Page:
Based with the board riding extreme sports of surfing and skateboarding, the project aims to explore the primary artefact within the Japanese printing method of Gyotaku (a method to record the fish caught). Dating back to the mid-1800s, this ‘fish printing’ method delivers a direct original impression of the surfboard / skateboard (including the dings).
It is at this point where to two-board riding sports start to differ.
Skateboard, is focused around the relationship between the man-made urban landscape. The scrapes and gouges reflect the journey between the rider and the terrain. The prints can be read as the style and skill level the rider holds as well as the artefacts of time. Skateboards don’t or shouldn’t have a long life span, and snapping ‘decks’ can be seen as devotion to the continues and sometimes painful learning process.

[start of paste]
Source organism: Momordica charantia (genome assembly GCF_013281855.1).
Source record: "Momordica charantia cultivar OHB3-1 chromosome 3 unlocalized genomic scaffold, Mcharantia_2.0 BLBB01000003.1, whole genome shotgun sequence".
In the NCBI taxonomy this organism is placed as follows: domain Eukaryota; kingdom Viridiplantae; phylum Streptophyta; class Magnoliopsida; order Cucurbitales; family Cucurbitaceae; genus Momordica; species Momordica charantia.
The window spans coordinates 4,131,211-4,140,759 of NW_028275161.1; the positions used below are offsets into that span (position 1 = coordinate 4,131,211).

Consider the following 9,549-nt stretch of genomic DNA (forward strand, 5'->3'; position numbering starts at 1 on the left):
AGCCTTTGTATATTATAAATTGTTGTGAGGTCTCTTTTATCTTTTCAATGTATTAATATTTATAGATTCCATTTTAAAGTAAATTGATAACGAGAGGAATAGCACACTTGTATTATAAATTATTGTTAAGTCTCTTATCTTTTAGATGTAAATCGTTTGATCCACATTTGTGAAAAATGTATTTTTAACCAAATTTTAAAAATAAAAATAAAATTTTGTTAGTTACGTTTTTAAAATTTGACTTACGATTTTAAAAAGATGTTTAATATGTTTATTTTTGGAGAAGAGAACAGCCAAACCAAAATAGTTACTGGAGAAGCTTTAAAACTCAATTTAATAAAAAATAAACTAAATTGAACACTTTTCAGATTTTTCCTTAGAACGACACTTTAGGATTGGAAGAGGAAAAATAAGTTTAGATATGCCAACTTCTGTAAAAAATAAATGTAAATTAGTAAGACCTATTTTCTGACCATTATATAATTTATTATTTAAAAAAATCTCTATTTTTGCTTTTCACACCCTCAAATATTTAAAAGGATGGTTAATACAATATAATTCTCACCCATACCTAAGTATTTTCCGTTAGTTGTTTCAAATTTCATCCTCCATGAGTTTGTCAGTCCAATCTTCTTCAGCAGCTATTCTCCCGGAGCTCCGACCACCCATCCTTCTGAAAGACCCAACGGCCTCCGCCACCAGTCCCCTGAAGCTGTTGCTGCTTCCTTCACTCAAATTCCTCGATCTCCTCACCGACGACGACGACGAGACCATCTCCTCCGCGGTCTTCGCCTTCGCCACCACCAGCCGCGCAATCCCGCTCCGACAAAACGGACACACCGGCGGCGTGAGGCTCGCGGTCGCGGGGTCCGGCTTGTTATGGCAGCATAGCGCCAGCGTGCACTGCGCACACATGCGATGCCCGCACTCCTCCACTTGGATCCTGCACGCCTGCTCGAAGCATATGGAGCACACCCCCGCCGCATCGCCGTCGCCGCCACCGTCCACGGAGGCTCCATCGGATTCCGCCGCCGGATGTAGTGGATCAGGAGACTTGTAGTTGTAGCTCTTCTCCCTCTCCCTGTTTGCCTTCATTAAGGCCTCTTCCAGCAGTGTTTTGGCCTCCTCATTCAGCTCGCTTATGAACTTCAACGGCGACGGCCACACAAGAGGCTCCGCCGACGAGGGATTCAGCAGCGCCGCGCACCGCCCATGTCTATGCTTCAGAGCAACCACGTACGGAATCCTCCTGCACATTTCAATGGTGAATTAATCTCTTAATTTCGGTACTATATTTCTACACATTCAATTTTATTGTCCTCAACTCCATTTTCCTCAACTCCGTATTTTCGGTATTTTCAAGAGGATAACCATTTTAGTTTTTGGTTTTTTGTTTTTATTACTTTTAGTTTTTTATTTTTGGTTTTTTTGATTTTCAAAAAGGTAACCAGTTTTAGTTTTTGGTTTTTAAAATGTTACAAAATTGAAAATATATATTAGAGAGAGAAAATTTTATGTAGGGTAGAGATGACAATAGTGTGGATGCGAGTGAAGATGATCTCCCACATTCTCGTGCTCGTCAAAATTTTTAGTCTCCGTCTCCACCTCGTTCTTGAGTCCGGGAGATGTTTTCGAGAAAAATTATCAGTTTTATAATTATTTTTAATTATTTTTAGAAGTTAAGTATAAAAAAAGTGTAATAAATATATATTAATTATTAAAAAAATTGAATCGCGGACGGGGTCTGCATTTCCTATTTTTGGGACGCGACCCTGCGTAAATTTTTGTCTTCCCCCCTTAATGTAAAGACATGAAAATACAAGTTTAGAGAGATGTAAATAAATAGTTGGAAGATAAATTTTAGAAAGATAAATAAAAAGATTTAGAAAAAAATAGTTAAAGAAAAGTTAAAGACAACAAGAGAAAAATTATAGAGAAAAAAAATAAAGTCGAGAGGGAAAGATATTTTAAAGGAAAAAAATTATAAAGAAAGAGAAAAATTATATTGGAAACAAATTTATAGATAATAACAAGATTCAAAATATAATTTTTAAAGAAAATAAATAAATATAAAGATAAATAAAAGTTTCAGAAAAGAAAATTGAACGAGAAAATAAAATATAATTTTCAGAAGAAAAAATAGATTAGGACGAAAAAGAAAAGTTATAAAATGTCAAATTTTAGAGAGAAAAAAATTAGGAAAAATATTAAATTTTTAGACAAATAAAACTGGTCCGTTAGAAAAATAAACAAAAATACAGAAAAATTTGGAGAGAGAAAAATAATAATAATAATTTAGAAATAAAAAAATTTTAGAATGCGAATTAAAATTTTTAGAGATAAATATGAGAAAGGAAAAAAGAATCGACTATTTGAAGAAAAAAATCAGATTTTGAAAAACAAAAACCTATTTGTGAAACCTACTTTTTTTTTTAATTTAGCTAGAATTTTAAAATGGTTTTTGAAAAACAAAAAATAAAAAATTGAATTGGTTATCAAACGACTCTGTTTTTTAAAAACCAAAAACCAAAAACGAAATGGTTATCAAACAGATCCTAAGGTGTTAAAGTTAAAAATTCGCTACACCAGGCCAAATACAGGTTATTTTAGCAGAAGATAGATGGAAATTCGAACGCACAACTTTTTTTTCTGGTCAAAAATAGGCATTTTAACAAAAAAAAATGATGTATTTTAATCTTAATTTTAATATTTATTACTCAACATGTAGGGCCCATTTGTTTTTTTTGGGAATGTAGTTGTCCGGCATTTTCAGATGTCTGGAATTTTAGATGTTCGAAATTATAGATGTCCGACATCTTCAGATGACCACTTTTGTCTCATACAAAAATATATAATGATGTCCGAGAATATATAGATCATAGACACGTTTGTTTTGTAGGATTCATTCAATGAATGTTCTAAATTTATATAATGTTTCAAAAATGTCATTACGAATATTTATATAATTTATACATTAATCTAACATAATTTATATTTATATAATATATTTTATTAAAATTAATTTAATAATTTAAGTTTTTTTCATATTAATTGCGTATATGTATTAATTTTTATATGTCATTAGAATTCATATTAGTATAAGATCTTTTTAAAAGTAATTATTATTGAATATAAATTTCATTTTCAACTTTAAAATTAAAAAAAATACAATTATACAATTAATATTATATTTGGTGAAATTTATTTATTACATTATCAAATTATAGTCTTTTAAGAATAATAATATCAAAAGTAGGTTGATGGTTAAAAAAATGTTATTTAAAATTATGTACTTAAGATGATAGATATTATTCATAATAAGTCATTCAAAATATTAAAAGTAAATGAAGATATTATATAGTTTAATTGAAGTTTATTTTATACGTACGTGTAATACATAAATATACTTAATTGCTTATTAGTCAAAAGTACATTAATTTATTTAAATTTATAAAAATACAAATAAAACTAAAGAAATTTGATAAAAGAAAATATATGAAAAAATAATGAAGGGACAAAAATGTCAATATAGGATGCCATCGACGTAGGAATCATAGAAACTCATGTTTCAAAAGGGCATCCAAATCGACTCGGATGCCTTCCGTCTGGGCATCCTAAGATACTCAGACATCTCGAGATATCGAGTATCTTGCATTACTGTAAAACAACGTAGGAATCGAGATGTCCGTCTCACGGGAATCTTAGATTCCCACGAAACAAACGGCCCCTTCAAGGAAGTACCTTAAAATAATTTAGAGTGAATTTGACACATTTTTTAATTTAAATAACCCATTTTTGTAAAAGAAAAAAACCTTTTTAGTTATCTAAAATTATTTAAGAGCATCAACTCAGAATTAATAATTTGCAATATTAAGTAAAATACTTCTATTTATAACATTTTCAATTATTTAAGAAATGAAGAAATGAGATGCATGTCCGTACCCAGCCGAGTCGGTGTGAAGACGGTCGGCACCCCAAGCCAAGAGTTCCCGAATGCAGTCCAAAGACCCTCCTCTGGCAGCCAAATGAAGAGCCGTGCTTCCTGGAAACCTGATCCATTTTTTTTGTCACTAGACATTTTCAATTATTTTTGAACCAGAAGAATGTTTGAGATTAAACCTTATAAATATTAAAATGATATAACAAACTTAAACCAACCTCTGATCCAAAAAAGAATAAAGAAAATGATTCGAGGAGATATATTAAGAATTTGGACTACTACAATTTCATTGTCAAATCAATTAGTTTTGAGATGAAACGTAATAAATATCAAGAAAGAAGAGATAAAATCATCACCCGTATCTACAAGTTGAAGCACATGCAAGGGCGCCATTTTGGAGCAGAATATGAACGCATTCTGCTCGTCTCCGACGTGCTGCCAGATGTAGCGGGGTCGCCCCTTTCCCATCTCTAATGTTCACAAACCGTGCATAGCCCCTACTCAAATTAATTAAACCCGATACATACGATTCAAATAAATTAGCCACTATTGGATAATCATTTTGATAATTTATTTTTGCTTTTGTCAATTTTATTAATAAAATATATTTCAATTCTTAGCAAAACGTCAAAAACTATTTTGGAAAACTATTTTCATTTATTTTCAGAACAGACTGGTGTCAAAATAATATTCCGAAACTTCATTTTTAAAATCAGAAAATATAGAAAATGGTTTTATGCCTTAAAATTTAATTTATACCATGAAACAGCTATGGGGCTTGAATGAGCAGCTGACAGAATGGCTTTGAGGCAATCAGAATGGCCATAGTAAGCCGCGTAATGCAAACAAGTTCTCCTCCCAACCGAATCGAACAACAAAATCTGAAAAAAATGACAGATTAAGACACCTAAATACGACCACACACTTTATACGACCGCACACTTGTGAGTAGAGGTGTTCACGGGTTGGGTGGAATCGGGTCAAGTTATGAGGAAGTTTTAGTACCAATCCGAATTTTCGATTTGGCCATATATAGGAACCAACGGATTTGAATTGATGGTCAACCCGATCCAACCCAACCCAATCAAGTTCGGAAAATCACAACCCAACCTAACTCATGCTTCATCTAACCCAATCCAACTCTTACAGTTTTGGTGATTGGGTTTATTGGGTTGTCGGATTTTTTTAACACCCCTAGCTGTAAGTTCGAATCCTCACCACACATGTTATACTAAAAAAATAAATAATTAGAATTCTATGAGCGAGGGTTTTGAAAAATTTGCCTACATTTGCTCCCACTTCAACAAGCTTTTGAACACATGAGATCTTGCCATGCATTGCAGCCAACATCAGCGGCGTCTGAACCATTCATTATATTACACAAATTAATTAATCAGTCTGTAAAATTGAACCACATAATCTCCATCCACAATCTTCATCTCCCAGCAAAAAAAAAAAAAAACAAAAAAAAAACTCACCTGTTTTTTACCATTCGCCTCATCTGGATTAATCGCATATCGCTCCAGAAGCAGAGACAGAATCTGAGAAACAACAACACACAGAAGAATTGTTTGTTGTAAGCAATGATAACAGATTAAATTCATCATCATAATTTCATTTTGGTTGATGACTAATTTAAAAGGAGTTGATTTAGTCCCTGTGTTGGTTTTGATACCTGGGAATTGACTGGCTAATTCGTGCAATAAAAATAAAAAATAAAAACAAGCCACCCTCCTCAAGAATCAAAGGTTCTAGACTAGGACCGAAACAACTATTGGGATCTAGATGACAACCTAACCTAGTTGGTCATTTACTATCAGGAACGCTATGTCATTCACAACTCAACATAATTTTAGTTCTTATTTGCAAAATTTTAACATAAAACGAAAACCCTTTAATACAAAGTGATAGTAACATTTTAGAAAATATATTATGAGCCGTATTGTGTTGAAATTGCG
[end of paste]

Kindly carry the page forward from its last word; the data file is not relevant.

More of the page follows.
The Surfboard prints focus around the hand shaped elements of the board, the fins, length and overall detailing of the dimensions. The dings (elements of the board that have been hit and dinted the glass resin, usually be the rider falling off) show the skill level and experience of the rider. Surfers focus on the details of the surfboard and also own more than one surfboard (for different style or size of waves). Skateboarders use own one board at a time.
As a visual anthropological vehicle, the study is in the early stages and the prints are used to gather further samples / stories / personal reflections in and around the culture.